Be aware that July is UV Safety Month and Skin Cancer Awareness Month; and more importantly, please be aware of ways to keep yourself and your family safe in the hot summer sun.

In general:

  • Always cleanse and moisturize your face after exercise
  • Use skin protection on cloudy days & road trips: 40% of the sun’s rays penetrate clouds
  • Maintain a healthy diet because it helps leads to healthy skin
    • This includes drinking ample amounts of water to keep your skin hydrated

Understand that a higher SPF does not necessarily mean better and longer protection; while applying two tablespoons of sunblock with an SPF of 30 to the face is best practice, many experts say that SPF above 50 is unnecessary and recommend instead focusing on physical sunblock ingredients (like zinc) rather than chemical sunscreens.

If you are prone to acne:

  • Be consistent with topical treatments
  • Get an acne clearing facial or peel
  • Use sunblock offering broad spectrum coverage and is labeled “noncomedogenic”
    • This type of sunblock will not clog your pores

Understand that acne medication (including tetracycline or topical retinoids) may increase your skin’s sunburn risk.

If you have an infant, baby and/or child:

  • Always keep their skin protected from the sun by having them wear a hat
  • Re-apply sunscreen at least every two hours
  • Avoid the brightest sunlight (between the hours of 10:00AM and 4:00PM)
    • Keeping kids indoors or in the shade whenever possible is well worth the effort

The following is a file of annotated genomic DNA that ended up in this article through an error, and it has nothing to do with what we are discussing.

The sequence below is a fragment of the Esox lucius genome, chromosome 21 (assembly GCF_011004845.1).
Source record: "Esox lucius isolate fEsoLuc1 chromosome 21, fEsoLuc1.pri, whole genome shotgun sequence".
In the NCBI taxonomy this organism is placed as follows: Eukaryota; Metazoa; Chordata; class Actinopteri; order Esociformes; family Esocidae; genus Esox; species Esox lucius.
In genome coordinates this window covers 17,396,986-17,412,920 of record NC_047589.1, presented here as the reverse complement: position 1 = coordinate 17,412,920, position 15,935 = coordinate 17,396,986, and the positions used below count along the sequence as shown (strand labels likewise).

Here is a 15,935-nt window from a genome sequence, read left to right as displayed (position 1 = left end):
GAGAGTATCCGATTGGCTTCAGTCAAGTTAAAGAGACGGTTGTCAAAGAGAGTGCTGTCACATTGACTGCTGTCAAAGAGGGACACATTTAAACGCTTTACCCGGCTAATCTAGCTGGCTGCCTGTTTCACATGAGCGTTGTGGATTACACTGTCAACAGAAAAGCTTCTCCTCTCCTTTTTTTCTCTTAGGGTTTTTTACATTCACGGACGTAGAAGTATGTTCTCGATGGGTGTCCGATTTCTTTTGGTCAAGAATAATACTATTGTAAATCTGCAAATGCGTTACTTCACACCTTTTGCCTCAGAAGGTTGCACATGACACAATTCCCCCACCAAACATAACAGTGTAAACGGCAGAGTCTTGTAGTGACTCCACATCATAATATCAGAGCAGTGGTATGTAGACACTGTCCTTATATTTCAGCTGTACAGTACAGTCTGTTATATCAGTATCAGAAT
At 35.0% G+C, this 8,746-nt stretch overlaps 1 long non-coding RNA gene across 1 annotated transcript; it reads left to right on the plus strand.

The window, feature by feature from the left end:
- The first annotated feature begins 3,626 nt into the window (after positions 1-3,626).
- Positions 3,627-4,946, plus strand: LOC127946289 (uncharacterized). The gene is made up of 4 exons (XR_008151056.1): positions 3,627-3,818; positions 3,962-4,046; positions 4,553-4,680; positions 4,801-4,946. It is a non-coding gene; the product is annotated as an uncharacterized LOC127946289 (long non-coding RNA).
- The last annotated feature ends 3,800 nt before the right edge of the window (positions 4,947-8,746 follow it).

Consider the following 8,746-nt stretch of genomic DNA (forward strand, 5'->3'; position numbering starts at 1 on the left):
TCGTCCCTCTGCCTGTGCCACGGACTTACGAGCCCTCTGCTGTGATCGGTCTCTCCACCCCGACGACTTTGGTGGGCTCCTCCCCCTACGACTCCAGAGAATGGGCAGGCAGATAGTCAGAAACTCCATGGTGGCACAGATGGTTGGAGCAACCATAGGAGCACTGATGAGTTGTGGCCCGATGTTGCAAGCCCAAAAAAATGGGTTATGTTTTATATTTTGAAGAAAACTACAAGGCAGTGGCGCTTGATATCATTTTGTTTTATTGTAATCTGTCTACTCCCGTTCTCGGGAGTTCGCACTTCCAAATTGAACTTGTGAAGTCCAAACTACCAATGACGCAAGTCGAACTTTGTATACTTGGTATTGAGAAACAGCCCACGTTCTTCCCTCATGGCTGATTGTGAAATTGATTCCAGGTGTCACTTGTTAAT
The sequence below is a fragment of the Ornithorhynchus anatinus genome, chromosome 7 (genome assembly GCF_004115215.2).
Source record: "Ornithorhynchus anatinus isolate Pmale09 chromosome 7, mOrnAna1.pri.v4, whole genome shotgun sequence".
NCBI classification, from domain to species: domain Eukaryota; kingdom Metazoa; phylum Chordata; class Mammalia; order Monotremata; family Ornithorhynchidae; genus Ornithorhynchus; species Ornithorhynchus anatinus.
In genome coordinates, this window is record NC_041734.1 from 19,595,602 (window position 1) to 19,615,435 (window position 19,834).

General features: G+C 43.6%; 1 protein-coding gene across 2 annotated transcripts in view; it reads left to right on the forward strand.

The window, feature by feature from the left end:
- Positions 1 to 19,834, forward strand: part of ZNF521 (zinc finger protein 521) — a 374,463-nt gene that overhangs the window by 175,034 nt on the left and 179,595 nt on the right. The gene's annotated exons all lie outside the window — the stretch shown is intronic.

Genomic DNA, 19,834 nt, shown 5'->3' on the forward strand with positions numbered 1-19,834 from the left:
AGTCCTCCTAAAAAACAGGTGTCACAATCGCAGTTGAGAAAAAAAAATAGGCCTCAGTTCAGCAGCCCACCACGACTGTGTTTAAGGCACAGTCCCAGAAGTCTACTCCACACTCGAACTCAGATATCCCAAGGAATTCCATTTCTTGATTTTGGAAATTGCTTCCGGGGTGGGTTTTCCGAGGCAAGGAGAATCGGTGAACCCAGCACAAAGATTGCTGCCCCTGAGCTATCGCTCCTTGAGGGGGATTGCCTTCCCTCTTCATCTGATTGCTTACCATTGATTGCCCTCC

Understand that sunscreen prevents painful sunburns, but also reduces the risk of skin cancer as you age. Recent studies that show that people who were sunburned as children have three to five times higher risk of developing skin cancer as an adult.

If you are new to Texas

  • Always protect your skin from the heat; don’t base protection on where you used to live
  • Layers of light tightly woven clothing helps protect from sun exposure consequences
  • Be aware of common subtle signs of too much sun damaged skin (not just sunburn)
    • Including freckles, darker pigmentation areas, and redness or skin blotchiness

Understand that signs of sun damage can be treated; however, though the signs may go away, spots and burns of today are potentially the first signs of something much more dangerous in future years; and, that skin cancer is the most common form of cancer in the United States. Skin cancers are often relatively benign, yet melanoma (the most serious form of skin cancer) can spread to the body’s internal organs and result in death.

If you have any questions regarding prevention or concern regarding your skin, please contact Brad Patt, MD at 281.649.7170 or submit this simple appointmnent scheduling request form.